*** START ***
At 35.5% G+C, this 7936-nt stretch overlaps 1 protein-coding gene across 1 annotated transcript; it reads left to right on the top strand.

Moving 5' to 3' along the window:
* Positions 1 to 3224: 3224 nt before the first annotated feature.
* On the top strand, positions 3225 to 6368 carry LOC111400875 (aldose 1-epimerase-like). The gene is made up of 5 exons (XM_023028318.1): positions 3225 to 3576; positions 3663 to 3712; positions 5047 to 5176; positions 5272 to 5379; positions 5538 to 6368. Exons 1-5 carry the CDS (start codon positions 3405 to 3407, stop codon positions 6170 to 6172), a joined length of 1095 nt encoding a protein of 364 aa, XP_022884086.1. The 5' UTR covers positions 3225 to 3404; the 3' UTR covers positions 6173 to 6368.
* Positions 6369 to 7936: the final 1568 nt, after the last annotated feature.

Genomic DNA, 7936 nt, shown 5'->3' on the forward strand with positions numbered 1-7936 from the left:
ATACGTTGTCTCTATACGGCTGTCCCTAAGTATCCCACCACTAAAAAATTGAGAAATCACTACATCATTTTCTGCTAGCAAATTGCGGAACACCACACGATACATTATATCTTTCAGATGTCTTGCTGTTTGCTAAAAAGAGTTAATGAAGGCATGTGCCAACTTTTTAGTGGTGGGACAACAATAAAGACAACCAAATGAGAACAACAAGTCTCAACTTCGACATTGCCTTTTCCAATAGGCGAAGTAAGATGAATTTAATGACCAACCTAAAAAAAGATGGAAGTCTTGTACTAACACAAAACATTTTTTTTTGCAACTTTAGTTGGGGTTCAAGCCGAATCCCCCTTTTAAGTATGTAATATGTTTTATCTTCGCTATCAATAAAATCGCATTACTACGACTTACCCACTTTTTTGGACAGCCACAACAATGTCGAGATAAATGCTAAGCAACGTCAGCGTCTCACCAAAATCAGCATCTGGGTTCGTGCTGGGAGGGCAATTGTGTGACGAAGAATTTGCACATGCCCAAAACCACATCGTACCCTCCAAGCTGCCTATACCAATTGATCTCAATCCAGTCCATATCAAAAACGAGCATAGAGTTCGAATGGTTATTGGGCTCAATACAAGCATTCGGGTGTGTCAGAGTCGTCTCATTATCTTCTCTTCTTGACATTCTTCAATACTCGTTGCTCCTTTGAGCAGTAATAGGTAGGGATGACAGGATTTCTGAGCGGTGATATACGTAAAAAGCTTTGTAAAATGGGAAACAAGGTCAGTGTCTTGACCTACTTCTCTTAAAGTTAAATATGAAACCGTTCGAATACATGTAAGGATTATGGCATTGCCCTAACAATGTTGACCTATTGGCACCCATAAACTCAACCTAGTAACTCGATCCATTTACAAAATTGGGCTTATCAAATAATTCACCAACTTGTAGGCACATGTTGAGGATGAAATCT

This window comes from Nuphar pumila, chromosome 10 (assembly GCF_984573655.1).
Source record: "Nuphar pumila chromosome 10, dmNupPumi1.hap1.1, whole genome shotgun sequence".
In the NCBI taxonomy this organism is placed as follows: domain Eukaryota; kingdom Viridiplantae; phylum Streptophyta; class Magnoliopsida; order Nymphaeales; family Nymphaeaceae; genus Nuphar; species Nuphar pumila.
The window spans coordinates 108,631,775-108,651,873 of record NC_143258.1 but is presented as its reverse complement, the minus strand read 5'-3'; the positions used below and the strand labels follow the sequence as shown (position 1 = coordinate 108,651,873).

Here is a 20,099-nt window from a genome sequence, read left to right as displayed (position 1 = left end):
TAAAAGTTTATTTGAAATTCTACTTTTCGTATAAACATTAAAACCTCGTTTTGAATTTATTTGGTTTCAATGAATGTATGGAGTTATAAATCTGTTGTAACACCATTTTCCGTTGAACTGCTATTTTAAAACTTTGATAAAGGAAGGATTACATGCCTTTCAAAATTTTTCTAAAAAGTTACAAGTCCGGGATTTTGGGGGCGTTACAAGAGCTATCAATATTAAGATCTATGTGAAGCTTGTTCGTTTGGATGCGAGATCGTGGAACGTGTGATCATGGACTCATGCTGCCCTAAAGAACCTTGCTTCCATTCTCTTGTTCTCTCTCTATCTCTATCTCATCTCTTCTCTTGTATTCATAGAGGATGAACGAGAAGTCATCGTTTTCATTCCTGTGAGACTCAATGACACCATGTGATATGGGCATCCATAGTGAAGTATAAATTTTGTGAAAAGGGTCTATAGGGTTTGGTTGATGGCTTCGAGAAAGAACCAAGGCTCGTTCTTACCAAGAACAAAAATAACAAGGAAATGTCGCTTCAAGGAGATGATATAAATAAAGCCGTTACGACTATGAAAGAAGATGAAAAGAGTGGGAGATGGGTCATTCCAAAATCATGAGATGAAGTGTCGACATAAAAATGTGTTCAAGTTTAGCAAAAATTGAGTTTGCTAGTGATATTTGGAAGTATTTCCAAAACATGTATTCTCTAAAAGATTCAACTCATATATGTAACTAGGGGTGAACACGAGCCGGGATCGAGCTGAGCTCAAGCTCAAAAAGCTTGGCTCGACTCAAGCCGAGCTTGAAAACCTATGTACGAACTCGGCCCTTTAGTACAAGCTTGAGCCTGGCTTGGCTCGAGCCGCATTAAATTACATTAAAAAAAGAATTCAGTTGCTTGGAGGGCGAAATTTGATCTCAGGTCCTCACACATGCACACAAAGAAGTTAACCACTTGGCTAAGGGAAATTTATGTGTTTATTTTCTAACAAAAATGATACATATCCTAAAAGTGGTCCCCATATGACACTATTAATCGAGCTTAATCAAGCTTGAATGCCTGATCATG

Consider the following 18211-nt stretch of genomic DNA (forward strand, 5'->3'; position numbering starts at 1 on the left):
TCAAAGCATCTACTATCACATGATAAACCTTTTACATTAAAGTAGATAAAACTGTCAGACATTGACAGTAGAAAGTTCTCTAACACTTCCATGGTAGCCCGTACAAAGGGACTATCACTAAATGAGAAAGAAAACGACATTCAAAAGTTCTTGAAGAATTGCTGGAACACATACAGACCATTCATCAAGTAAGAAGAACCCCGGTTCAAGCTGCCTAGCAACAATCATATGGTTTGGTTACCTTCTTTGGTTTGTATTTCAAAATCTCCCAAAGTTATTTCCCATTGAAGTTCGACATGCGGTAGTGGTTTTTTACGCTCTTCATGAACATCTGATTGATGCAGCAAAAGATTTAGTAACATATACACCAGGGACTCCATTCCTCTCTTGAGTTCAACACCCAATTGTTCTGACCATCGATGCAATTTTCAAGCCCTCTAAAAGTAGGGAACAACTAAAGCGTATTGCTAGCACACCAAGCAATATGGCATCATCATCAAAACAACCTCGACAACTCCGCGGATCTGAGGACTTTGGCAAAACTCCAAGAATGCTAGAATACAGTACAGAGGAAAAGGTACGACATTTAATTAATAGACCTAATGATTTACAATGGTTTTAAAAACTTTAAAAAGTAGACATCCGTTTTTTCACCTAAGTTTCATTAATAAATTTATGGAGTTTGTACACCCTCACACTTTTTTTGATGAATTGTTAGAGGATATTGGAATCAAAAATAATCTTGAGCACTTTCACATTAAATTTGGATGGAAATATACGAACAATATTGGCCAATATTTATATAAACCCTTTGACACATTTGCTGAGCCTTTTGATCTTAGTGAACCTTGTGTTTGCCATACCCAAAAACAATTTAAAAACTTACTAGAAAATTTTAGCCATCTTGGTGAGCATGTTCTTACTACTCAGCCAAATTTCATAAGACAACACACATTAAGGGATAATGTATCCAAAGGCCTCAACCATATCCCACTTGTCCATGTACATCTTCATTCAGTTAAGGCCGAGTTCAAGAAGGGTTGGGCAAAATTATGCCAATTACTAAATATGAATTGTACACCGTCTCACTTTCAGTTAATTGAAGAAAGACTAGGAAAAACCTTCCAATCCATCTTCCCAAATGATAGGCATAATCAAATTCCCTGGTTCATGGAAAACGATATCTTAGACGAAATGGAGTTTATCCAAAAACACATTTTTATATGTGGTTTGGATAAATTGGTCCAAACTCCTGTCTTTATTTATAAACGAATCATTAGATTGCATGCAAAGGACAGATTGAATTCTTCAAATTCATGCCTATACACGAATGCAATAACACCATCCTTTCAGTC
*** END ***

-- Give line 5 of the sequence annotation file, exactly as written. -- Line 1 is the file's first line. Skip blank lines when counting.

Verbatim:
* Positions 6369 to 7936: the final 1568 nt, after the last annotated feature.